Private businesses are playing an increasing role in development finance, but their involvement is one of the most controversial issues in the discussion on sustainable development. The Polish government’s support for businesses still lacks clear reference to international standards and guiding principles for operating in the Global South.
Ola Antonowicz, Polish development campaigner | 24 February 2015
This blog post is part of our work on the European Year of Development. It has also been posted on the official EYD2015 website. Find out more here.
Development declarations after the Millennium Summit in 2000 almost inevitably included demands for a more active and wise involvement of the business sector (the Monterrey Consensus , the Paris Declaration, the European Commission Communication “Agenda for Change”, a document summarising the Rio+20 Conference “The future in want”, etc.). Many donors opened business programmes that aim at establishing public-private partnerships (PPP) and business to business (B2B) partnerships.
Challenges for corporate responsibility
While acknowledging the importance of non-state actors, including businesses, in developing countries, civil society organisations have often warned of being too optimistic about the impact of investors who are not rooted in the recipient country and whose primary interest is by definition commercial profit.
Problematic aspects like tax avoidance (pdf) by multinationals, the socialisation of risks through PPPs, and not least social and environmental devastation especially in the wake of extractive industries projects seem to confirm doubts about the contribution that foreign private capital can make to an inclusive and sustainable development.
At the same time, different international fora started promoting responsible practices for doing business in the Global South. Recognising the need for businesses to at least have no negative social impacts, regulations were introduced also at European level, for example on financial transparency and on supply chain certification for (some) conflict minerals.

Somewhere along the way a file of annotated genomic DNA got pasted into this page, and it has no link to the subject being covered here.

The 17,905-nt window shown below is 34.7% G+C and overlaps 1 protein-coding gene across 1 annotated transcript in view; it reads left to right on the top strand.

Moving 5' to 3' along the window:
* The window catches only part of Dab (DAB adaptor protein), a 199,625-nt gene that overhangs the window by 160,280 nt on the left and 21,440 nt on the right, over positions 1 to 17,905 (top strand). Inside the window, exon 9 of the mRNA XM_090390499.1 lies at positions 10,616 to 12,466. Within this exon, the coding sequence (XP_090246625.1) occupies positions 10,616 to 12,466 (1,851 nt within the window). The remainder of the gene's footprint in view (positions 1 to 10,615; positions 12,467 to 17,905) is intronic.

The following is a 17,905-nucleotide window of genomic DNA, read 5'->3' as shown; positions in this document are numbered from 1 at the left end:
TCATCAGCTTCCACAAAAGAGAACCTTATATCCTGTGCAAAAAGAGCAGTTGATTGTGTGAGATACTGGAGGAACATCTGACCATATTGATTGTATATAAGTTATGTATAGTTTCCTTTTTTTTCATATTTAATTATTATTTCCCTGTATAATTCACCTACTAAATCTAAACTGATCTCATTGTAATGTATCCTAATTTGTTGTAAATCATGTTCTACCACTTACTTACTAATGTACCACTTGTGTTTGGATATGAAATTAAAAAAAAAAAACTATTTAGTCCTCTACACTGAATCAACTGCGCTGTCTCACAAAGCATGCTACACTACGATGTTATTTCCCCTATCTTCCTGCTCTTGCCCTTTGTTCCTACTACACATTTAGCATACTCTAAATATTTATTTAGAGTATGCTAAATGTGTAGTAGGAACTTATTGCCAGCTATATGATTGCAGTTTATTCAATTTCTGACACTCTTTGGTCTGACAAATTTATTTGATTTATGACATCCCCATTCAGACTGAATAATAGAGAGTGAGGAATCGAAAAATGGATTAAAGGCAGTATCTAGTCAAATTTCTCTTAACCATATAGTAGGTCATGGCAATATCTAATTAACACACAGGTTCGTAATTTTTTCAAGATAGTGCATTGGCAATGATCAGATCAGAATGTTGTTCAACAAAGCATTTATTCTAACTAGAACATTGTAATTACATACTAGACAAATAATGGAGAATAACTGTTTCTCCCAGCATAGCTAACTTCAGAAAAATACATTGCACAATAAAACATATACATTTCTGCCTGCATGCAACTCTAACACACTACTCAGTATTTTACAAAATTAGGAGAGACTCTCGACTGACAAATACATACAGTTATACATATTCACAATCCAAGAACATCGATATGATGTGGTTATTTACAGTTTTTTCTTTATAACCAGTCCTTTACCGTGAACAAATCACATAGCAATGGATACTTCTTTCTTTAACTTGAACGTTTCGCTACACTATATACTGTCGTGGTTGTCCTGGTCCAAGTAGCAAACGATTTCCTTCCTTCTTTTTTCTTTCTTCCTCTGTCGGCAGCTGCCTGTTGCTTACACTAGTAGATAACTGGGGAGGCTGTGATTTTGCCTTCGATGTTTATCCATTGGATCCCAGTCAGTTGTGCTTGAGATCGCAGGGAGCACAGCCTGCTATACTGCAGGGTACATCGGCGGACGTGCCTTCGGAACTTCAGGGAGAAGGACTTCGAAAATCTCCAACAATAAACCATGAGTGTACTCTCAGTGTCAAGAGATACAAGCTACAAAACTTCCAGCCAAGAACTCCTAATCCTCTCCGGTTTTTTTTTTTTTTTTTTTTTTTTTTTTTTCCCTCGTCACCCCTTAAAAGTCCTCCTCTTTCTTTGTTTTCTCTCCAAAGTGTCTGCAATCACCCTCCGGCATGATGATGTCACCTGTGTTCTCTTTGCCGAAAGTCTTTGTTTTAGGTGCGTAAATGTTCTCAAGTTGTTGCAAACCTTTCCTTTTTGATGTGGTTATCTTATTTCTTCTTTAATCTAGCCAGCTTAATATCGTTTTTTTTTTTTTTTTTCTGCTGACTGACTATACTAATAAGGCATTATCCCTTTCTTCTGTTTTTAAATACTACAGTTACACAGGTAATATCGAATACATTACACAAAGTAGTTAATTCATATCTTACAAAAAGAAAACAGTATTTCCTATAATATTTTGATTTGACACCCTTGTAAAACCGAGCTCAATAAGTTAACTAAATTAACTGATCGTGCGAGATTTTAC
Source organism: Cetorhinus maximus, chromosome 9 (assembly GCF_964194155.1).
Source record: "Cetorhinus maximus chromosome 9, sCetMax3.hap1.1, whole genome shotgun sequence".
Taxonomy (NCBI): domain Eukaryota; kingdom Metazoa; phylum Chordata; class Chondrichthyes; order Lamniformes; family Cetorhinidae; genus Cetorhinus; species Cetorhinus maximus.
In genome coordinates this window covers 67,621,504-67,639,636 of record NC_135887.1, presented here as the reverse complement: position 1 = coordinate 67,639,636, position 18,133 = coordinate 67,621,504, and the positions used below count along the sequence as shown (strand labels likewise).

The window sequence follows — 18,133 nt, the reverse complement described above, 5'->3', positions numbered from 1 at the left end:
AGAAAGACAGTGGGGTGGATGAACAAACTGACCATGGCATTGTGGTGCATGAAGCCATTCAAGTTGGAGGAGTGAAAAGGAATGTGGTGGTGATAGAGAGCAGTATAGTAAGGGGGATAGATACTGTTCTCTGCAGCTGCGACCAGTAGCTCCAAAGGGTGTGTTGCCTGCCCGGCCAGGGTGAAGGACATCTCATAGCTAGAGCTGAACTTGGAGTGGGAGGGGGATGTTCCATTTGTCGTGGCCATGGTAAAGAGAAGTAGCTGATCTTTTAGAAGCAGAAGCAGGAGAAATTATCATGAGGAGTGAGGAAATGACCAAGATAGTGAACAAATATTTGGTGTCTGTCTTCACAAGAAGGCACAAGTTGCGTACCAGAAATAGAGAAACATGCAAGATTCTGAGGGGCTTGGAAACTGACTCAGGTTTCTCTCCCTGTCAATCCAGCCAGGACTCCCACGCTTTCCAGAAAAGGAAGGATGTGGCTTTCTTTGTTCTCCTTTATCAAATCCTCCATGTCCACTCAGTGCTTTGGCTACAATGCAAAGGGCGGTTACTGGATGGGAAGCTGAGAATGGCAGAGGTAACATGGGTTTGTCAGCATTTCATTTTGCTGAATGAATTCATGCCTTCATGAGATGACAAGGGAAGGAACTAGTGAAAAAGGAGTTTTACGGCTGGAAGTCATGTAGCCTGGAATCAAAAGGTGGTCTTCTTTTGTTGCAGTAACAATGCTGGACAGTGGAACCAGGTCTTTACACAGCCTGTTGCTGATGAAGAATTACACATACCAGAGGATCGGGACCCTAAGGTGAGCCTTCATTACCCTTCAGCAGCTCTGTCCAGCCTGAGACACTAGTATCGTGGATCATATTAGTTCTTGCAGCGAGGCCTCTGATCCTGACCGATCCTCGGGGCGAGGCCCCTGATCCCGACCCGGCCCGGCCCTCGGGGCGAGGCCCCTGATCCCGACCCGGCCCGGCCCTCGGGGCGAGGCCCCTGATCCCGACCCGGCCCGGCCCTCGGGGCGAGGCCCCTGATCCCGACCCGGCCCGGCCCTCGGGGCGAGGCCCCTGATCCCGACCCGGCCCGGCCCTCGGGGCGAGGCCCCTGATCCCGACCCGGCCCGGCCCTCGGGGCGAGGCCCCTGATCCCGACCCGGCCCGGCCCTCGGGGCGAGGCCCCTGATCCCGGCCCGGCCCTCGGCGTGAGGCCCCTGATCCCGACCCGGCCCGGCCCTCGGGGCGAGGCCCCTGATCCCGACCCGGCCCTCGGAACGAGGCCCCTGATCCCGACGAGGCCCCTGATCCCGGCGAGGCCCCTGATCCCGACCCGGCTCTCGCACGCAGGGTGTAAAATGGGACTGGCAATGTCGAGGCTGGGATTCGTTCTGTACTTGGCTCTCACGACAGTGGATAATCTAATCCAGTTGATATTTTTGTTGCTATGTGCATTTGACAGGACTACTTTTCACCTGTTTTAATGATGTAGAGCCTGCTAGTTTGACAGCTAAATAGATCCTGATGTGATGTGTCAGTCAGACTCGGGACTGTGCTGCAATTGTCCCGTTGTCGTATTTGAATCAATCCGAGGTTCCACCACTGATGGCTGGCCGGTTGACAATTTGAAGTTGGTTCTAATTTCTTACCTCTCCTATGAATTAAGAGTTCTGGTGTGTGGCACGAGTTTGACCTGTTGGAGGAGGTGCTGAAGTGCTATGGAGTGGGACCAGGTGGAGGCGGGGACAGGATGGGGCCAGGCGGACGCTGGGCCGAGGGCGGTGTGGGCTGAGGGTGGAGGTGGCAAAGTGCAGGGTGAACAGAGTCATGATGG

The problem with many of these initiatives, however, is their implementation. The OECD Guidelines for Multinational Enterprises, for example, provide a set of rules and standards (from human and labour rights to transparency and taxation) for doing responsible business abroad. Yet, the National Contact Points that function as oversight and complaint mechanisms for the OECD’s framework have recently come under fire for being ineffective (similar to other grievance mechanisms (pdf)).
Also the European Commission’s communication from May 2014 “A Stronger Role of the Private Sector in Achieving Inclusive and Sustainable Growth in Developing Countries” confirms a wish to involve the private sector in efforts to promote sustainable development and recognises the associated challenges. But it is only an incentive for more responsible action, not a clear definition of rules associated with the support of the private sector through public funds.
All in all, while businesses already play an increasing role in development finance, commitments to social responsibility remain only commitments and the mechanisms to hold them to account remain too weak. (Many civil society watchdogs therefore emphasise the need for corporate accountability rather than just responsibility.)
No guidance for Polish companies in the Global South
Also in Poland private businesses are encouraged to invest abroad. Through several publicly funded initiatives Polish companies are supported in their activities in the Global South.